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Columbus Resident Seeks To Finish Boston Marathon

DeAnne Weaver and her sister Beth Carr were less than a mile from the finish line last year when two bombs exploded.

On a cold morning in early March, DeAnne Weaver is lacing up her shoes to go for a run.

Today she’s doing six miles at Brown County State Park.

Six miles is an easy distance for marathon runners, but the hills can be unforgiving.

Weaver runs five days a week.  She likes the feeling it gives her. But this is about more than the rush of endorphins she’ll get.

Weaver is training for the Boston Marathon.

The legendary 26.2 mile course is the most holy of them all. Unlike other races, you have to qualify for Boston, meaning it’s mostly exclusive to fast, elite runners.

“A lot of runners try many many years to qualify to get there and there’s so much history and so many great runners have run there,” Weaver says.

This is the second time Weaver is participating in Boston.

“And this year will be even more special because we didn’t get to see the finish last year,” she says.

Bombs Keep Runners From Crossing Finish Line

  • DeAnne Weaver

    Image 1 of 2

    Photo: Bill Shaw

    DeAnne Weaver runs in Brown County State Park as part of her training for the 2014 Boston Marathon.

  • Boston runners

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    Photo: Bill Shaw

    Sisters DeAnne Weaver (left) and Beth Carr walk to cool down after a run. They both ran the Boston Marathon last year but did not make it to the finish line before two bombs exploded there.

About 5,000 people including Weaver and her sister were forced to stop last year when two  bombs exploded near the finish line.

Here’s how Weaver and her sister Beth Carr, who was also running, tell the story:

“We got to about 25 and a half miles and everything stopped,” Weaver says. “We weren’t quite sure what happened, we heard sirens and we thought someone had a heart attack or something. We started to hear people in the crowd say they heard it was an explosion.

“But a lot of people’s cell phones weren’t working so they weren’t getting good information. We stood there for a while longer and at that time we saw 20 to 30 paramedics running down the median between our lane and the other lane, running full speed ahead. Then we started hearing sirens, and once the sirens started, they didn’t stop for hours after that.

“We probably walked off the course at 2 o’clock and we just spent several hours just walking around,” Carr says. “Just looking for where our bags were that had our phones, our money, or IDs, our warm clothes.”

“Everyone was so cold, we had to find a place to go. So everybody started dispersing,” Weaver says. “People went into hotels, they went in restaurants, they went in barbershops, they went anywhere they could and we ended up in a tavern. And so a young girl walked over to us and asked if she could text our family and let them know we were ok, and we said sure we’d love that. So we did text our family and let them know. Later I asked my husband how long that period was from when he found out about the bombings until we let him know, he said 2 hours, but it was in fact 45 minutes.”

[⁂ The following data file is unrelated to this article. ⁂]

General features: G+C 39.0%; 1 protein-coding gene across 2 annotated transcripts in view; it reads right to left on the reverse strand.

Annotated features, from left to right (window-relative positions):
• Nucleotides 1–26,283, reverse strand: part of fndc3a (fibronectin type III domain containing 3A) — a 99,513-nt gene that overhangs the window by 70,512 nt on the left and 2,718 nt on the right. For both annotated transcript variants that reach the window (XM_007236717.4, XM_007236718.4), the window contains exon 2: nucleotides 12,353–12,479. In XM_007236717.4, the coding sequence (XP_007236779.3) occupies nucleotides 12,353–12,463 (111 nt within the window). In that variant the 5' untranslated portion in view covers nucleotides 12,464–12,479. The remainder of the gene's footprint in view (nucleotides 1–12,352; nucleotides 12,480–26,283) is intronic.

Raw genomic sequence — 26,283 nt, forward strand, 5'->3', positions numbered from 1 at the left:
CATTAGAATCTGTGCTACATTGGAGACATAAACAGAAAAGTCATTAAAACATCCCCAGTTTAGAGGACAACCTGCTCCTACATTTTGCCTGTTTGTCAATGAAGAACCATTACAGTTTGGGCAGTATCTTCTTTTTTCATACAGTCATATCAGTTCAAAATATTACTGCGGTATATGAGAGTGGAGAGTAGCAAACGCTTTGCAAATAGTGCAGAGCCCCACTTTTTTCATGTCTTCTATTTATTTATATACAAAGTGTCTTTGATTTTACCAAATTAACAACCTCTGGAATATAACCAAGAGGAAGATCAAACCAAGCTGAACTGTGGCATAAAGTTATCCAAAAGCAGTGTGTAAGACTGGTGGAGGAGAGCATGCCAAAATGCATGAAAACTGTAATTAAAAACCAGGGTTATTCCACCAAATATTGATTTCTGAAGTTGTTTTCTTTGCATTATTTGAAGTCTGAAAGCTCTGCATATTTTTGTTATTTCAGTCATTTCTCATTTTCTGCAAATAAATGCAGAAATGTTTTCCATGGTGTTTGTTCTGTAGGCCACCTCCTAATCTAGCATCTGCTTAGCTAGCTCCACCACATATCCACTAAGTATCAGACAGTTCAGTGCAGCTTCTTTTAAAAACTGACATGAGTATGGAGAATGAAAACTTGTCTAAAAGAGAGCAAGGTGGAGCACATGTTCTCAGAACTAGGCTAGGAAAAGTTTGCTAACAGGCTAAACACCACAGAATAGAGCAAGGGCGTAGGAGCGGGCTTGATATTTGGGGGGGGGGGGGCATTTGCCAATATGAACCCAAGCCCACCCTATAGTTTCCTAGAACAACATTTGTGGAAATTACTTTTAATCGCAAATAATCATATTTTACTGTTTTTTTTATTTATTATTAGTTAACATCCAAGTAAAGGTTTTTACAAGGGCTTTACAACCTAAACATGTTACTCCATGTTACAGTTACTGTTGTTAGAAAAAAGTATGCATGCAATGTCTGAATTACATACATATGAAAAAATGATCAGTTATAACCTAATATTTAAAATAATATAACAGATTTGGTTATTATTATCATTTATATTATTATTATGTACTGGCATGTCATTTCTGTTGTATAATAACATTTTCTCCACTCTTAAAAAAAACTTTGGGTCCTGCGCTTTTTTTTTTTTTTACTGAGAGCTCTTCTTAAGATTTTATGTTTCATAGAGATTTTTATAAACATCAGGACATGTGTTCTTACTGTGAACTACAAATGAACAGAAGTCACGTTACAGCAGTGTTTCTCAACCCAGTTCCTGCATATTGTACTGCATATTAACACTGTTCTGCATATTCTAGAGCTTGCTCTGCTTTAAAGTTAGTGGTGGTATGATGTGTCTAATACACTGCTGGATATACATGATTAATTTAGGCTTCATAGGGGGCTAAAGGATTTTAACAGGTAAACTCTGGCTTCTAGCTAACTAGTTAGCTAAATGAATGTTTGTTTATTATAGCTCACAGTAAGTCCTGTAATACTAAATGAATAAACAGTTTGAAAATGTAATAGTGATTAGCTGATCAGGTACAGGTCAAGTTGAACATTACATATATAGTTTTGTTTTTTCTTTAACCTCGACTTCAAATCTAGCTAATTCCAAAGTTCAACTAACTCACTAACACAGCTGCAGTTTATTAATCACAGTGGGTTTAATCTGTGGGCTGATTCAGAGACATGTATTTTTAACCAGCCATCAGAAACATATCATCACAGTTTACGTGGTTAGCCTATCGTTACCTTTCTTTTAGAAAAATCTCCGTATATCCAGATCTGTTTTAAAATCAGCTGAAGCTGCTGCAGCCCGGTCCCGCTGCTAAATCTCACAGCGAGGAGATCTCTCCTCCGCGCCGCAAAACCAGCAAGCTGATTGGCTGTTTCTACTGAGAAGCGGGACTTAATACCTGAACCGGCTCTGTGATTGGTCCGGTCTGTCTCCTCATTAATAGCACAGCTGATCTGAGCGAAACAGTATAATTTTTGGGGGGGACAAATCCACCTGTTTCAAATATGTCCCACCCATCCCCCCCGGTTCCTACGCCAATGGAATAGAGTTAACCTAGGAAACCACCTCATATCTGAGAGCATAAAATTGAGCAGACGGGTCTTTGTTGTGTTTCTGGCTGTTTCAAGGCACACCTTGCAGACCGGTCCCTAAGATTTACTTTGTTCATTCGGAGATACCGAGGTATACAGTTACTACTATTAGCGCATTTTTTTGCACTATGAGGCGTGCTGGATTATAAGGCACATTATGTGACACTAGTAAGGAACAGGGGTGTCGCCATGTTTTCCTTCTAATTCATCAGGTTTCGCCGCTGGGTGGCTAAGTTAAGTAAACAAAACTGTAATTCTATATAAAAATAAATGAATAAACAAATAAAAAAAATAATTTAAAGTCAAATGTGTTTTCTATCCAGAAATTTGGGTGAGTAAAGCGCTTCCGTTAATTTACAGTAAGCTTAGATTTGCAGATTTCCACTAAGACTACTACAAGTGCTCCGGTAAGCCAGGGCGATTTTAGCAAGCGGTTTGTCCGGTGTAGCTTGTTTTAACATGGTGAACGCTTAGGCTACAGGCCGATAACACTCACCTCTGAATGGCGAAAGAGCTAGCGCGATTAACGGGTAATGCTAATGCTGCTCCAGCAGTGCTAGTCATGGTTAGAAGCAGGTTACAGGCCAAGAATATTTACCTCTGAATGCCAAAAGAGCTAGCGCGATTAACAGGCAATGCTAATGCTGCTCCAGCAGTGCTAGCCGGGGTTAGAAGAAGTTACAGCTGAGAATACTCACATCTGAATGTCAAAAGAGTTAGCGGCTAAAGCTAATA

Weaver and Carr’s families back home were watching the wall-to-wall television coverage.

Three people were killed and 260 were injured.

A Record Breaking Marathon

This year’s Boston Marathon is destined to be a record breaker. More runners than ever, and more than a million spectators are expected to turn out.

The rock stars of running will be there, united to show they can’t be stopped.

“I think it’s going to be a celebration for runners in general, and the tenacity of runners that we’re not going to let this stop us,” Weaver says.

Runners who weren’t able to finish last year were invited back to this year’s race without having to re-qualify. Carr declined the slot. She says she doesn’t feel the need to go back and finish.

Weaver, meanwhile, calls this year’s Boston her victory lap.

She’s logged 500 or 600 training miles over the last several months. She’s ready, or as ready as she can be.

“You don’t know what’s going to happen in 26 miles,” Weaver says. “Things hurt after 26 miles. Things can happen with your body. You hope you feel well. It’s just the unknown when you start. This year will be special because we didn’t get to see the finish line last year, and that’s iconic. I want to experience that.”

Sara Wittmeyer

Sara Wittmeyer is the News Bureau Chief for WFIU and WTIU. Sara has more than a decade of experience as a news reporter and previously served with KBIA at the University of Missouri, WNKU at Northern Kentucky University in Highland Heights, KY, and at WCPO News in Cincinnati.

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